Brutal Honesty Is a Superpower

I was listening to the author of The Founders: The Story of PayPal and the Entrepreneurs Who Shaped Silicon Valley. Jimmy Soni conducted countless hours of interviews to understand what happened at PayPal and what made it such a special place to work. One of the interesting insights from his research was that brutal honesty was a superpower. A few takeaways from his interview:

  • Disharmonious – People at PayPal challenged each other regularly when they saw things differently. To this day, these people challenge things they believe are incorrect, and they’re not shy about it.
  • Intensity – They believed it’s dangerous to say critical things behind each other’s backs. They shared critiques directly with the person in question, and it made the company better.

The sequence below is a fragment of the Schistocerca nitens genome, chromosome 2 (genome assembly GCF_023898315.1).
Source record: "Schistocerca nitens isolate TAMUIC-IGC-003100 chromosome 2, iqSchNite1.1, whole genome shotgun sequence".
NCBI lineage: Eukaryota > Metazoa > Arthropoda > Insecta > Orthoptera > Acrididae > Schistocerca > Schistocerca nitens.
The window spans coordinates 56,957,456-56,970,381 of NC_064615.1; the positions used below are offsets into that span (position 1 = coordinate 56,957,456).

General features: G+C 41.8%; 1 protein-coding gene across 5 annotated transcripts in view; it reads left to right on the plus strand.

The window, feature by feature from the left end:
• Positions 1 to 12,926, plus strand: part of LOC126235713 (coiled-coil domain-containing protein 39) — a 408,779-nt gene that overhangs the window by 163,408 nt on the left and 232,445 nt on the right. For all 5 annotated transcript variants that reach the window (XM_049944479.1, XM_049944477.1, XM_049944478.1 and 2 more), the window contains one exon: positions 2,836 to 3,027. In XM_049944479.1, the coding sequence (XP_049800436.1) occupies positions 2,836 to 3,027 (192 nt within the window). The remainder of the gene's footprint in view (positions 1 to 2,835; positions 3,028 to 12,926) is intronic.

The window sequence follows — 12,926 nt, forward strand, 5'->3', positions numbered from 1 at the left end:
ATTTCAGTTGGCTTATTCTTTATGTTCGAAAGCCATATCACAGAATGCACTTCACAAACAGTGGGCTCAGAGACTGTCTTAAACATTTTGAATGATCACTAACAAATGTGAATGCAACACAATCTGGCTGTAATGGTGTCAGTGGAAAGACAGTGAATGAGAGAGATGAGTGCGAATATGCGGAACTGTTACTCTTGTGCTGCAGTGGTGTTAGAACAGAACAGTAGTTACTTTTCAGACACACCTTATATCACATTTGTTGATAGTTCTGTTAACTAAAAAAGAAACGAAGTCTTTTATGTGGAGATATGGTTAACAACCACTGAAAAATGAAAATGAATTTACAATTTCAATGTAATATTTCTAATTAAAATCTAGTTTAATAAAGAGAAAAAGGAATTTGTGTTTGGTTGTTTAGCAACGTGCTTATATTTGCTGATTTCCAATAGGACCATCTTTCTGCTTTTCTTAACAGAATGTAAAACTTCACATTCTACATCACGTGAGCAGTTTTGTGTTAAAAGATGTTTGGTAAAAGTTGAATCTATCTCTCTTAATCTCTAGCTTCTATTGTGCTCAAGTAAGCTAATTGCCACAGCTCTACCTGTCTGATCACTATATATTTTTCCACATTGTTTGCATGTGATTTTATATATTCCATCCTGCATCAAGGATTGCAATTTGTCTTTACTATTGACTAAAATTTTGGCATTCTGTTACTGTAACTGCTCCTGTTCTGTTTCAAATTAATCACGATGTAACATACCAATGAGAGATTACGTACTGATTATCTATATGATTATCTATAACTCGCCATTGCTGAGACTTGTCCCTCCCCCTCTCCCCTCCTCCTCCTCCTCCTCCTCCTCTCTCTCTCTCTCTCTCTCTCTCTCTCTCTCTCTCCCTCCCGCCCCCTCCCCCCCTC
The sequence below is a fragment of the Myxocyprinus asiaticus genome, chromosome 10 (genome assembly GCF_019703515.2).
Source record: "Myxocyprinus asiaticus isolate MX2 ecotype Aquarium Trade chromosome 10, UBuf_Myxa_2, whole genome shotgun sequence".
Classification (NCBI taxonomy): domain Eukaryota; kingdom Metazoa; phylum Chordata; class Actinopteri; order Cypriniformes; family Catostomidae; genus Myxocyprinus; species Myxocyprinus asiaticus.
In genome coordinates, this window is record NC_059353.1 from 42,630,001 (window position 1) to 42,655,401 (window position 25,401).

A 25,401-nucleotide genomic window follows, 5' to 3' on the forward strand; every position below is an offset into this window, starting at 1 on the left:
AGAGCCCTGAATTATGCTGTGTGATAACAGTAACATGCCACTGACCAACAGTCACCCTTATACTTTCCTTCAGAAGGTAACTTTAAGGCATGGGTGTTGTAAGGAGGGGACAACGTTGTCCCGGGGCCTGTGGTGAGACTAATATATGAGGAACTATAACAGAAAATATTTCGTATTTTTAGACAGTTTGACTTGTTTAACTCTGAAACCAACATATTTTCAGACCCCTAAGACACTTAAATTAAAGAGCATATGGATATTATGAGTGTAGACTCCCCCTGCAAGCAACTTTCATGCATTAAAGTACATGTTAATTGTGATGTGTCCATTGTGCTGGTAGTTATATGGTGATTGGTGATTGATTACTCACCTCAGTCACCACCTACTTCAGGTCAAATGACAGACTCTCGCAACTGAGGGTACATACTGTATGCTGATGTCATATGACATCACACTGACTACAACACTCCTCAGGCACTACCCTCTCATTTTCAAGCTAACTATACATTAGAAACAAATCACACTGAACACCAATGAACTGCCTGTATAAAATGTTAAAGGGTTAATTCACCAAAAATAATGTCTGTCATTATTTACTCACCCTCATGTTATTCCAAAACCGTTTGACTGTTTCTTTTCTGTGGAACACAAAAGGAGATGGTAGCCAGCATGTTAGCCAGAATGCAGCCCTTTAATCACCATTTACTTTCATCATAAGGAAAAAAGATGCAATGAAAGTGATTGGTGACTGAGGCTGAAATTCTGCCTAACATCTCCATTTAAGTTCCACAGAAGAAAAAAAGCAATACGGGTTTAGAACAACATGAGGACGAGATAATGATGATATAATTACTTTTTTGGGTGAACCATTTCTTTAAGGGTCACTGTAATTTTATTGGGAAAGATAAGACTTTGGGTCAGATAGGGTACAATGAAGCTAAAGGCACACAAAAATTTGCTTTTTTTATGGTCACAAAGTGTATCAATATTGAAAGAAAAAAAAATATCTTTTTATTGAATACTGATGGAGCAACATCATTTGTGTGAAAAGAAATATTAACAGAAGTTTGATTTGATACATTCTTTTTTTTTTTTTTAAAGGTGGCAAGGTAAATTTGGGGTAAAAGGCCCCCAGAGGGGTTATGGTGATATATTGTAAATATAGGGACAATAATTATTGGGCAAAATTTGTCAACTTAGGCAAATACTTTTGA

• Not personal – They didn’t take disagreements personally. Disagreements are not about the person—they’re about the flaws in the analysis or thinking around an idea. They wanted to get to the best idea.
  • Respect – You want people you care about to improve. Being direct and honest is a sign of respect and care that helps them improve.
  • Rare – It’s rare to find an environment where people are totally honest with one another.

I’m a fan of people being honest and direct with others in a respectful way. Debating differing perspectives leads to better outcomes overall. I personally enjoy it when people around me provide honest, direct feedback that doesn’t require interpretation.

Based on this interview, I’ve added Soni’s book to my reading list. Can’t wait to check it out.